Since 2020, the Canada Housing Benefit has provided financial assistance to renters struggling to cover their monthly housing costs.
But with decades-high inflation impacting these renters’ ability to pay for shelter, utilities and food, the federal government has decided more help is needed.
On December 12, 2022, eligible renters will be able to apply for a one-time Canada Housing Benefit top-up payment of $500.
Let’s find out if you qualify for the top-up and how you can apply for it.
The Canada Housing Benefit top-up: Who qualifies?
You do not have to be receiving the Canada Housing Benefit, which is administered at the provincial level, to qualify for the new top-up payment. But there are several eligibility requirements you must meet before applying.
You should receive the Canada Housing Benefit top-up if:
- You were at least 15 years old on December 1, 2022.
- You were renting a principal residence in Canada on December 1, 2022.
- You are a resident of Canada in 2022 for tax purposes.
- You had an adjusted net income of $20,000 or less (for individuals) or $35,000 or less (for families).
- You filed your 2021 income tax return or statement of income. Even if you had no income to report in 2021, you still have to submit a 2021 tax return. If you have a spouse or common law partner, the same requirement applies to them.
- The rent you paid in 2022 was equal to at least 30% of your 2021 adjusted net income. Canada.ca has a tool you can use to estimate this ratio.
Before you apply for the top-up
If you’re eligible for the Canadian Housing Benefit top-up, there are a few other things you can do to get ready to apply.
- Ensure you have the addresses of any principal residences you rented in Canada in 2022.
- Verify that you have accurate contact information for anyone you paid rent to in 2022.
- Open a CRA My Account. Applying for the top-up through your CRA account is the fastest method.
- Update your direct deposit information with the CRA. Direct deposit is the fastest way to receive payment.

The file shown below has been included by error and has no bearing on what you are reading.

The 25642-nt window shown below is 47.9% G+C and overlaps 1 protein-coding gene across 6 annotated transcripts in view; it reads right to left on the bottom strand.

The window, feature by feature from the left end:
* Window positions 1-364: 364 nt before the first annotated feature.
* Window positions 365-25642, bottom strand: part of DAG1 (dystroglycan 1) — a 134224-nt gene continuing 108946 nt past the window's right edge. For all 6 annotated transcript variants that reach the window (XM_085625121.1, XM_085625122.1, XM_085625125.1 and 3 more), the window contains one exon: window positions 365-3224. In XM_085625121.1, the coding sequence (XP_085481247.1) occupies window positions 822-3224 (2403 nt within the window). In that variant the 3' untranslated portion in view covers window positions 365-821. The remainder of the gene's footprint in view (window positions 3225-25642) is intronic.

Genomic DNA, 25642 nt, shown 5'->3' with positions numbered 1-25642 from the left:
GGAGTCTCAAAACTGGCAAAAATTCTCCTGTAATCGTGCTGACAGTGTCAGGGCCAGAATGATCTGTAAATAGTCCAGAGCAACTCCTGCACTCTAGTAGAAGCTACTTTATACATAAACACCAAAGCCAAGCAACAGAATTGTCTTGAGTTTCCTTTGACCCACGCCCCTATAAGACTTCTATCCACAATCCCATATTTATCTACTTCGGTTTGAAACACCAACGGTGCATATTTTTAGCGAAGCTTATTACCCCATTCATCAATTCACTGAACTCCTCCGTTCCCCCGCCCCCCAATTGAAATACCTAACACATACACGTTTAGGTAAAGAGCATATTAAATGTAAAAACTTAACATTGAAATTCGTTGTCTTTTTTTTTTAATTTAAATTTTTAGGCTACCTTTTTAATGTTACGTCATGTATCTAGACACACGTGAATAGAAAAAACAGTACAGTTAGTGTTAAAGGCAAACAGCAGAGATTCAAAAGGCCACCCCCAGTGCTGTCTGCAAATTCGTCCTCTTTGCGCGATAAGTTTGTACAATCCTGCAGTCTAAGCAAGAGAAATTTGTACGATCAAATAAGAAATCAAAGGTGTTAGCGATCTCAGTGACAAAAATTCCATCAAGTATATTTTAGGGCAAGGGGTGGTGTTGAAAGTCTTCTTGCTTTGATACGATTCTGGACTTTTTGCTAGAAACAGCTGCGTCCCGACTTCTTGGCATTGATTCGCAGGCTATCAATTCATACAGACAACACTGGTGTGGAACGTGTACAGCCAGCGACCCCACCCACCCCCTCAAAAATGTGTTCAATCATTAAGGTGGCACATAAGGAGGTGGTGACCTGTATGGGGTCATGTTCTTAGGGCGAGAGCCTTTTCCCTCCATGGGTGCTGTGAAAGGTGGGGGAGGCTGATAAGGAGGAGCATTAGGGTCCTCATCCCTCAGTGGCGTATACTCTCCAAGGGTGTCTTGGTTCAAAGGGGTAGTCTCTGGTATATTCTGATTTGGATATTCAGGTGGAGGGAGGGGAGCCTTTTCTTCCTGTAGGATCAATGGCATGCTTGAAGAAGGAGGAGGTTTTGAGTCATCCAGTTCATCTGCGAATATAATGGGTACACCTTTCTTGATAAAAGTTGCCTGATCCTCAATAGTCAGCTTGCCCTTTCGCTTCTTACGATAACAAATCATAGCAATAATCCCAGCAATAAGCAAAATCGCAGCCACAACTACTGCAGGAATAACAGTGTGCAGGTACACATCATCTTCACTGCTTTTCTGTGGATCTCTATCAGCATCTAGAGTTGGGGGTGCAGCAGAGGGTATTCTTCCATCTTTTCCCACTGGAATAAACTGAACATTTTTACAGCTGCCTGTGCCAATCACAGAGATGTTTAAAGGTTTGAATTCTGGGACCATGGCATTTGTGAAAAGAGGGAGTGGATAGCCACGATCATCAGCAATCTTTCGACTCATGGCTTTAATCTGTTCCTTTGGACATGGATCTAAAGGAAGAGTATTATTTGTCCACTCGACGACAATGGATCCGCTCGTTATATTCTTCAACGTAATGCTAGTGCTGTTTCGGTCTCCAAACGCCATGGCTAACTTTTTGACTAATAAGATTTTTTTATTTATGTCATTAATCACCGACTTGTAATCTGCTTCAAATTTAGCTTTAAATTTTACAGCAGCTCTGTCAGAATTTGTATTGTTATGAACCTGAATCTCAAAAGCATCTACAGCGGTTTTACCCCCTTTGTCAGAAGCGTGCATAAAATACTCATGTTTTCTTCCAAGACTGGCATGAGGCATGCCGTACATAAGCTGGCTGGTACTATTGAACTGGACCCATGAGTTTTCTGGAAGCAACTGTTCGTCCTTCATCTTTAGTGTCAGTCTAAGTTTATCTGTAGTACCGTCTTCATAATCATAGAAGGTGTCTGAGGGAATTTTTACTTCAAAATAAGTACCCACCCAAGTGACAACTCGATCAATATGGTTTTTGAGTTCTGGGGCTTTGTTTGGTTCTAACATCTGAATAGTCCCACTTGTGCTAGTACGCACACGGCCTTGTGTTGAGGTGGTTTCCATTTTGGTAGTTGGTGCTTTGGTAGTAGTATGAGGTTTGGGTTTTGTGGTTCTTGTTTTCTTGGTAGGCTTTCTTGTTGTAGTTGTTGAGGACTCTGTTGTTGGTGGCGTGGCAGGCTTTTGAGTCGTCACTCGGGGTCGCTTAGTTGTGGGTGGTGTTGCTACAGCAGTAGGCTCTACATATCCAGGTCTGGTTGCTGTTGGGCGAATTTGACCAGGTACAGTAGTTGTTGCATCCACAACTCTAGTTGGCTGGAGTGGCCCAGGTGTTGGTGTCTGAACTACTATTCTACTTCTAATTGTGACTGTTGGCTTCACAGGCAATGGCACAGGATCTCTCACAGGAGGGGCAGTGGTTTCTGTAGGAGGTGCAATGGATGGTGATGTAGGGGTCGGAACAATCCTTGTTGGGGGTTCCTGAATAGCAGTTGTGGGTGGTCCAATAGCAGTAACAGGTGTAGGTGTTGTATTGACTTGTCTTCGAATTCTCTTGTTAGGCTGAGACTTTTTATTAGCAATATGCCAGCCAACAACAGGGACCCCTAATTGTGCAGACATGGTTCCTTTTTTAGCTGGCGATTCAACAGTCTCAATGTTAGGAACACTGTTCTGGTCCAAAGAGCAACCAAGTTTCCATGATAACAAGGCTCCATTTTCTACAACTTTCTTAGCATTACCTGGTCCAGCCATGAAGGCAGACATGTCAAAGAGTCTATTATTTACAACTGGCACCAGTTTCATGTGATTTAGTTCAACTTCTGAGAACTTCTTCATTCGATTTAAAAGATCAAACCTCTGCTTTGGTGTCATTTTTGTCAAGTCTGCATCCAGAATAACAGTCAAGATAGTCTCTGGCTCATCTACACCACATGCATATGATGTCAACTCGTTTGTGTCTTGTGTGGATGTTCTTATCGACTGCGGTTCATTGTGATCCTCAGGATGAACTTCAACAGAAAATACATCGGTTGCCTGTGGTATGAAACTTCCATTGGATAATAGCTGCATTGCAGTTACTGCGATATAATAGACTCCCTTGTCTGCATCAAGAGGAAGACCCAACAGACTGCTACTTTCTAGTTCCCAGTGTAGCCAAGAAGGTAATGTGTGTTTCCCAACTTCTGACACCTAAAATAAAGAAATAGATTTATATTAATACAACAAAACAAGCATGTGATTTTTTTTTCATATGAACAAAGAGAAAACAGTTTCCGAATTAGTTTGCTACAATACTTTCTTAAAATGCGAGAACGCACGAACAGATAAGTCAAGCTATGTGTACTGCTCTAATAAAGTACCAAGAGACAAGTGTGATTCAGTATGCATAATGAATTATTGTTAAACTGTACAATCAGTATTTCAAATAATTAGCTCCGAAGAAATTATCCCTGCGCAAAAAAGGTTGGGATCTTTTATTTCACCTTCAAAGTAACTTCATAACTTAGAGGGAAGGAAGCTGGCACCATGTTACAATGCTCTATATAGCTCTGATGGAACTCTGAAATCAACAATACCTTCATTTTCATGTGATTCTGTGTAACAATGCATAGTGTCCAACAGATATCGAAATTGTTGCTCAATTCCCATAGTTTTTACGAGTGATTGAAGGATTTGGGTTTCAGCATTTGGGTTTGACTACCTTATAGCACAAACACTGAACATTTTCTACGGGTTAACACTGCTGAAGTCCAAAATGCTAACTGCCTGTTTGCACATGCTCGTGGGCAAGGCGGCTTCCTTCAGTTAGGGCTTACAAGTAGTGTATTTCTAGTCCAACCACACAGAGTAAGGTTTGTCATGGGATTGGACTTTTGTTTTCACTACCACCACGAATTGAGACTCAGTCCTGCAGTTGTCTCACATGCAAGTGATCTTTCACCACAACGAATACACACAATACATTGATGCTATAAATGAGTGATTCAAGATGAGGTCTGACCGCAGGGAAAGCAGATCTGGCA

Other important details
Apply only for yourself
Applications for the Canadian Housing Benefit top-up cannot be made on behalf of someone else.
No impact to federal benefits
Your top-up payment will not be considered taxable income, nor will it reduce other federal benefits you might be receiving, like the Canada Workers Benefit, Canada Child Benefit, GST Credit or Guaranteed Income Supplements. The impact on your provincial or territorial benefits “will be determined at the discretion of each province or territory,” according to the federal government.
Only eligible rent expenses can be used when applying for the top-up. For rent expenses to be considered eligible, they must be put toward a primary residence that you occupy as part of a lease, license or other rental arrangement. Any utilities or taxes that aren’t included in your rental agreement cannot be included in these calculations.
Adjusted net income
Determining your household’s adjusted net income will require a little bit of math on your part.
- Add line 23600 of your 2021 tax return to any world income that may not have been reported to the CRA. If you live with a partner or spouse, add their totals, too.
- Subtract any universal child care benefit (UCCB) or registered disability savings plan (RDSP) income your household has received. You’ll find these numbers on lines 11700 and 12500 on your tax return.
- Add any UCCB and RDSP amounts repaid. These figures will be lines 21300 and 23200 on your tax return.
The First-Time Home Buyer Incentive is a shared-equity program that lends buyers 5% or 10% of a home’s price to reduce their mortgage costs.
Buying a home means more control and the ability to build equity. Renting is more flexible and might be cheaper. The best option depends on your personal circumstance and goals.